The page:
Arguably, there weren’t many ways for women to obtain power and autonomy in 19th Century England and France. The two titular characters of Charlotte Bronte’s Jane Eyre and Gustave Flaubert’s Madame Bovary both want to be free to live their own lives, and each makes decisions to that end. Emma relies on her sexuality to exert control over the men in her life whom she sees as the source of independence. Jane puts her faith in her virtue and refuses to compromise her principles for male protection, choosing liberty and a life of hardship.
Two different women make different decisions about the roles they and their bodies will play, yet in the end they share the same goal: freedom in an oppressive time. Both authors’ portrayal of this goal suggests female autonomy rests in the ability to make decisions and act. Flaubert does this by demonstrating the limitations of placing those actions within the context and power of male-dominated customs, and Bronte by showing a strong female character who works hard to not fall under male control through her decisions and in doing so finds independence.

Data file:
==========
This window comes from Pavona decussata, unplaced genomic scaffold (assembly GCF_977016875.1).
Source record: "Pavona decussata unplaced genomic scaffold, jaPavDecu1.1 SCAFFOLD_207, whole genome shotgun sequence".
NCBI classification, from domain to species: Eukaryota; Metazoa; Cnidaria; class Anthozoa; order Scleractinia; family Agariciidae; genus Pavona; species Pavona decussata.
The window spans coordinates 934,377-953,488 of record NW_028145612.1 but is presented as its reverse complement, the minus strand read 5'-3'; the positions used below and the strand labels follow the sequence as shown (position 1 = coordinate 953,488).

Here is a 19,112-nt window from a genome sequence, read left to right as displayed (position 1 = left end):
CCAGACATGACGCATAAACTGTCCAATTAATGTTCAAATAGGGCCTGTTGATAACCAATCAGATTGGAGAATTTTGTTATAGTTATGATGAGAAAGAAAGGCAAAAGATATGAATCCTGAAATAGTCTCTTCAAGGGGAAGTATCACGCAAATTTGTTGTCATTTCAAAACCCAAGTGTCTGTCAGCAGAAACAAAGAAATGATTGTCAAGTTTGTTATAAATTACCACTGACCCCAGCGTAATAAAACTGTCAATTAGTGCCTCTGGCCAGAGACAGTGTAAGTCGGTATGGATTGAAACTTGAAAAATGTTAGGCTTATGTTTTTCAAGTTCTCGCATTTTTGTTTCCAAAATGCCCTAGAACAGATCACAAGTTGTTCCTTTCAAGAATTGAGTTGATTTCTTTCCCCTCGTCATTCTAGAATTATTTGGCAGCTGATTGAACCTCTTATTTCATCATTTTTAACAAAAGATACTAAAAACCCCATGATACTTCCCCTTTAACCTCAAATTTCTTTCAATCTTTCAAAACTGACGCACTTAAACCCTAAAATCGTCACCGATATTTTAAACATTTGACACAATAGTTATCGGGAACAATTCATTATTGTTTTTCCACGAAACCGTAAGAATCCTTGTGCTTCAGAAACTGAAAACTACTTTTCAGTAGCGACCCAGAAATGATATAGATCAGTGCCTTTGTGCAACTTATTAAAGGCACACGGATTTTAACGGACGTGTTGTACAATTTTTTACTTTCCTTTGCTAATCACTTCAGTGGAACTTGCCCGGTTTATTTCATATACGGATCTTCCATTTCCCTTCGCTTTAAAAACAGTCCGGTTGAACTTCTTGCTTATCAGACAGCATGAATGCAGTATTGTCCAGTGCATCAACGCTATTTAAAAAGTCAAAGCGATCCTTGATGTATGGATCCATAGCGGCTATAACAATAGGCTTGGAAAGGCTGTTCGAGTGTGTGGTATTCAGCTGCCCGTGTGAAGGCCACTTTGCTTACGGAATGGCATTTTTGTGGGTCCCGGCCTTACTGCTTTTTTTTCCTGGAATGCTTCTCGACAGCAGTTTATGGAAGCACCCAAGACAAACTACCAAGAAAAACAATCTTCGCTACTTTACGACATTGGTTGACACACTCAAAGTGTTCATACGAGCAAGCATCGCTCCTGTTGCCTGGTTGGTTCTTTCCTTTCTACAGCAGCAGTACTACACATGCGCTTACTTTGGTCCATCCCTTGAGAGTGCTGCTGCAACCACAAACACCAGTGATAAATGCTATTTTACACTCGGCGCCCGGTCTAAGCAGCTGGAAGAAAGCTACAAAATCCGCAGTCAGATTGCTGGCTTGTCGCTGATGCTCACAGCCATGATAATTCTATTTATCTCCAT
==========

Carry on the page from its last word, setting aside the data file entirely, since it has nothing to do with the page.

Irene Herzig, ’15
Major: English – Literature Concentration
Sponsor: Shannon Reed